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Pros: Reasonably priced.
Good performer for standard CPU clock speeds
Runs cooler than expected
Other Thoughts: Installed this as the second channel of RAM (32GB total) for the media server/player. Works like a charm. CD/DVD ripping transcoding and file format conversions run noticeably faster than when it was running 16MB RAM. Media server/player uses a stock Core i7-3770 processor running JRiver Media Center, dB Poweramp Suite and a few others.READ FULL REVIEW
This review is from: D-Link DCM-301 DOCSIS 3.0 Cable Modem
Pros: Lightning fast performance.
Easy to install.
Green lights aren't nearly as annoyingly bright as blue LEDs.
Cons: Doesn't install itself.
Other Thoughts: This modem has been in service since August 15, 2015. It's been rock solid reliable and has only needed to be restarted once. Yes, you read that right: ONCE. It's VERY fast, FAR faster than the throughput on my previous Motorola DOCSIS 2.0 modem and then some. I don't get people who replace their modems, don't bother to call their ISPs AND then complain when their new modem is behaving erratically or has failed. First of all, call your ISP to have them run a status check on the new modem. Most reliability and performance issues reported by the other reviewers are easily avoidable. For example, when setting up this modem, the Xfinity tech told me that my new modem was reporting that the Xfinity line signal was too strong. Leave it that way and the modem will eventually start behaving erratically and then die. I found this out the hard way years ago. The solution was to simply install a coaxial line signal attenuator between the modem and the incoming coax cable to lower the broadband signal strength from the ISP to within an acceptable operating range for the modem. Yes, that's all it takes. Coax line attenuators are pretty darn cheap and easy to obtain from online retailers or your internet service provider. The attenuators commonly come in three levels of signal reduction, Buy one of each. Don't EVER convince yourself that cable modems are universally plug and play for any and all internet service providers. They are NOT. Even when the modem is listed as compatible by either ISP or manufacturer, those compatibility guidelines DO NOT take into account incoming signal strength. More often than not, you need to make sure the incoming signal is not slowly frying the input section of your new modem. Almost all cable internet providers run their line signal strength well above spec to make sure all their customers receive a strong signal. So simplify your life and take the little time and effort it takes to call your particular internet service provider's tech support department to make sure your modem is installed correctly and is compatible with your incoming broadband line signal strength. You'll find that the payoffs of blazing speed, reliability and not having to endure all the malfunctioning equipment drama is soooo worth it. Happy computing, everyone!READ FULL REVIEW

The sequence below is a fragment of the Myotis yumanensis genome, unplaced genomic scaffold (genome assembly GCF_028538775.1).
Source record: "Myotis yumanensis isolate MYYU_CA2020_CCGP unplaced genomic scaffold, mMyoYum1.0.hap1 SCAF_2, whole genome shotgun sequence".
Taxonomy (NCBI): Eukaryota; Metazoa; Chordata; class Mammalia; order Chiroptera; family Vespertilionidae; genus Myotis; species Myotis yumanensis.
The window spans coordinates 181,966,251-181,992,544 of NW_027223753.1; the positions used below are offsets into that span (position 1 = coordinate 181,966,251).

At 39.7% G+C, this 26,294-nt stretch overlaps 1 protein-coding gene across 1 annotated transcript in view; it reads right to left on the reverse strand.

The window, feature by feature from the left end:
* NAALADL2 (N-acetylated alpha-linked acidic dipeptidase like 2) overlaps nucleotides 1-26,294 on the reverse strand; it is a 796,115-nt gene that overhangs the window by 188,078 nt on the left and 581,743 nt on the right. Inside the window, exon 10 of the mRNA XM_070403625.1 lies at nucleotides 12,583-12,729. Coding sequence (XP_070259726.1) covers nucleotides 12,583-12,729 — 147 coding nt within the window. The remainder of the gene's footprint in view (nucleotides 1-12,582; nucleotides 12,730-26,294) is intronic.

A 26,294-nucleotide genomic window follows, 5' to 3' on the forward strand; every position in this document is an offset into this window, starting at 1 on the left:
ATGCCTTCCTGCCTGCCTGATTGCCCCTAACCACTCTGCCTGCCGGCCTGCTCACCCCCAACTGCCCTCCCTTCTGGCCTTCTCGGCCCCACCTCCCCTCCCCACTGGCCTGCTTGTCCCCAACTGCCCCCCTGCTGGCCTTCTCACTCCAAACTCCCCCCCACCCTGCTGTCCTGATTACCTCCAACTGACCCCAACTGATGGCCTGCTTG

This review is from: ARRIS SURFboard SB6141 8x4 DOCSIS 3.0 Cable Modem
Pros: Fast as lightening.
Line signal strength issues can be easily resolved, will extend the service life of the modem and prevent premature failures like those I've read about in prior reviews.
Cons: Sounds like the cut-rate, minimum wage paying contractor Motorola hired for their product support is worse than incompetent. Signal attenuators have been a VERY common solution for overly high incoming line signal strength for the last decade or so. Cable companies have known about this issue for at least 15 years or more. It's another sad example of unbridled corporate greed at its finest...
Other Thoughts: Sorry to see so many users are having problems with signal strength issues. A while back a Comcast/Xfinity service technician inserted an inline signal attenuator in series between my surfboard cable modem and the cable coming from the outside box. The signal dropped to levels that made the modem VERY happy and it solved the problems I was experiencing with network disruptions. Coax line signal attenuators are commonly available in -3db and -6db sizes through a TON of online retailers. if you need more attenuation, link them together in series.
Whenever you move to a new location OR get a new cable modem, check the signal strength against the modem specs. Once the modem is connected to the cable and powered up, it will give you signal strength in db via its GUI. Check your modem specs to see if your modem needs to have the signal attenuated. If so, insert the appropriate values of coax line attenuators between the modem and the cable feed. Check signal strength again via the GUI and adjust as necessary with additional attenuators if you need them. Simple, inexpensive, effective and absolutely NO tools required. And it will keep your new or old modem from getting fried by excessively high signal input.